Knoxville (WVLT) - Being a kid these days isn't easy, but did you know it can actually be painful?
Twenty-five to forty percent of children experience growing pains... Aches and discomfort resulting from the jumping, climbing and running that active children do all day.
Medical Reporter Jessa Goddard takes a look at how to know the difference between growing pains, and something more serious.
Bumps, bruises, and broken bones, many of us still carry the scars of youth.
But growing pains are something different. Something children feel, but you can't see.
"During periods between three to five and between 8 and 12, where they'll just feel pain in their muscles, and it tends to be more on the front of the muscles, in the legs,” says Dr. Lise Christensen from East Tennessee Children’s Hospital.
Growing pains often strike in the late afternoon or early evening before bed.
But they can also wake a sleeping child.
The intensity of the pain varies from child to child, but most don't experience pain every day.
Children with growing pains generally feel better when they are held, massaged and cuddled.
"Usually just by rubbing, like what they're asking you to do, you can apply heat which would make it feel better, you can give them Tylenol or Motrin,” Dr. Christensen says.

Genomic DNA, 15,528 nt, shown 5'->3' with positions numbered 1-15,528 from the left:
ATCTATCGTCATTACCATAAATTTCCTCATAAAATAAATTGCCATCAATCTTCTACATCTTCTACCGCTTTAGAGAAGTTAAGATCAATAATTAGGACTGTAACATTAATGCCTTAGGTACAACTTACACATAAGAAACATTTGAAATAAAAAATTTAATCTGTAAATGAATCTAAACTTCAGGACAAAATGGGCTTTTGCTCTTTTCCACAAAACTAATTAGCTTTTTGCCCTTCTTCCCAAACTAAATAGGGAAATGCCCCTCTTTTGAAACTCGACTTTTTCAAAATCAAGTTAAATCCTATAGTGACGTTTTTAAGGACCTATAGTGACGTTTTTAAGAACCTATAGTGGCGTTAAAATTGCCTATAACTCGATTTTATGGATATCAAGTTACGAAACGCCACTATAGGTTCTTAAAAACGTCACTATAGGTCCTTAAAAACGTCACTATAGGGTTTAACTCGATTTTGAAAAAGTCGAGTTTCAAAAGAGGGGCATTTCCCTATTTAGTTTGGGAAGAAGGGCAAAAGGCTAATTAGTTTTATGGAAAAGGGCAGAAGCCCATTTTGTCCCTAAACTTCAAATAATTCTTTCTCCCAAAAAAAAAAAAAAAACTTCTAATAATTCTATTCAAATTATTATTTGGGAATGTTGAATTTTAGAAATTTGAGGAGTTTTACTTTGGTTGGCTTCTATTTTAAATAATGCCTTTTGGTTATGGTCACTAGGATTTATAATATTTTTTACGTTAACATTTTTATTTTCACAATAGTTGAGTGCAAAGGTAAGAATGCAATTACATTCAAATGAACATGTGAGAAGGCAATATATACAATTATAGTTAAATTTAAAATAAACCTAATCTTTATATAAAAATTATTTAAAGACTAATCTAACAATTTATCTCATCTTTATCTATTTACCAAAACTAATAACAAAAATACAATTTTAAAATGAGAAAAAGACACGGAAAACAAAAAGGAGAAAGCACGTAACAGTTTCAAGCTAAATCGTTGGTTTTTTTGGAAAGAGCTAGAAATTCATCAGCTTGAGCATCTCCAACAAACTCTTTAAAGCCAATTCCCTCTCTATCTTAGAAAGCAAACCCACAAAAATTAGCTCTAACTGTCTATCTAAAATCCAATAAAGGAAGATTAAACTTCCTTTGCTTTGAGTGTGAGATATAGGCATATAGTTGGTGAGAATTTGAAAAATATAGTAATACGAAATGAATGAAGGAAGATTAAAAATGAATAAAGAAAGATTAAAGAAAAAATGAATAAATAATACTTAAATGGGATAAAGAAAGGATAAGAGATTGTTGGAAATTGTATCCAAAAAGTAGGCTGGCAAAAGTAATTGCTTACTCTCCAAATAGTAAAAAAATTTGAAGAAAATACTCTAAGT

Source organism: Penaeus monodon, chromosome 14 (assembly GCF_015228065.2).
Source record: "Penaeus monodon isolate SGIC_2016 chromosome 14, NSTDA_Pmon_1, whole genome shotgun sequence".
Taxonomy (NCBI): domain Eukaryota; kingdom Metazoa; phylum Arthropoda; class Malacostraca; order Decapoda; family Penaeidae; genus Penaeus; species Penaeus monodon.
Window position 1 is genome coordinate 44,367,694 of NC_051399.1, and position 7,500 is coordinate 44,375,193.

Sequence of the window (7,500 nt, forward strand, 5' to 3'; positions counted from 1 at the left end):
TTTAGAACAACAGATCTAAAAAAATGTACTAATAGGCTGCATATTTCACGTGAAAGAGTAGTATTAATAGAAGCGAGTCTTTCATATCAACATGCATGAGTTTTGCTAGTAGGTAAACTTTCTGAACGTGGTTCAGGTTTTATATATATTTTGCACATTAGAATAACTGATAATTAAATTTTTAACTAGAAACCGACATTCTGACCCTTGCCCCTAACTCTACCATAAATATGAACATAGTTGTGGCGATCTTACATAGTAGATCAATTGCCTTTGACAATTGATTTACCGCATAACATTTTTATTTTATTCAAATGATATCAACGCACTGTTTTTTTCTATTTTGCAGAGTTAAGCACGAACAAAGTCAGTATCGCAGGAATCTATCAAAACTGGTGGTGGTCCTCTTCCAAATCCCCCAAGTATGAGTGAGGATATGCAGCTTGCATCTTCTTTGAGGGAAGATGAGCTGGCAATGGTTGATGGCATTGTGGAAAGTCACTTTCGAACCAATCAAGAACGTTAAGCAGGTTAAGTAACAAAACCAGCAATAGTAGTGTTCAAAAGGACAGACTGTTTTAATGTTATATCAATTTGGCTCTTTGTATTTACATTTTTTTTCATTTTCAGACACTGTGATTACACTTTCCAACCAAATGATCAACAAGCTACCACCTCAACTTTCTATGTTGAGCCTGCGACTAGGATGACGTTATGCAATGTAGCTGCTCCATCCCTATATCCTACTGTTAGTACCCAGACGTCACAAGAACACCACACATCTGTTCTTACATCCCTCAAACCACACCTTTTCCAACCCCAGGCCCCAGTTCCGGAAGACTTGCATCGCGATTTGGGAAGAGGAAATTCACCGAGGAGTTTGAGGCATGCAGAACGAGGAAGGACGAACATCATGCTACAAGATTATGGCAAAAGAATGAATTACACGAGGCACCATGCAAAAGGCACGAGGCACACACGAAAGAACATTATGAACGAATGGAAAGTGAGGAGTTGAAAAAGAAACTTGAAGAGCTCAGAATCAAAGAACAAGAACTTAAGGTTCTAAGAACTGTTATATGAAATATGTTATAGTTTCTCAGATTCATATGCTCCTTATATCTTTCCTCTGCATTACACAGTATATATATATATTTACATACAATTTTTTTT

Growing pains always concentrate in the muscles, rather than the joints.
Most children report pain in the front of the thighs, calves or behind the knees.
Whereas joints affected by more serious diseases are swollen, red, tender or warm, the joints of children experiencing growing pains appear normal. "If they have an infection, or anything concerning, usually it hurts when you touch, and they don't want you to touch, or there might be swelling or redness."
Growing pains are what doctors call a diagnosis of exclusion, meaning your doctor will rule out other conditions before he or she diagnoses your child with growing pains.
Usually that will include a thorough history and physical exam, and sometimes blood and x-ray tests.
Growing pains can be especially frustrating, because a child seems completely cured in the morning, and parents sometimes suspect the child faked the pains.
But know that usually isn't the case.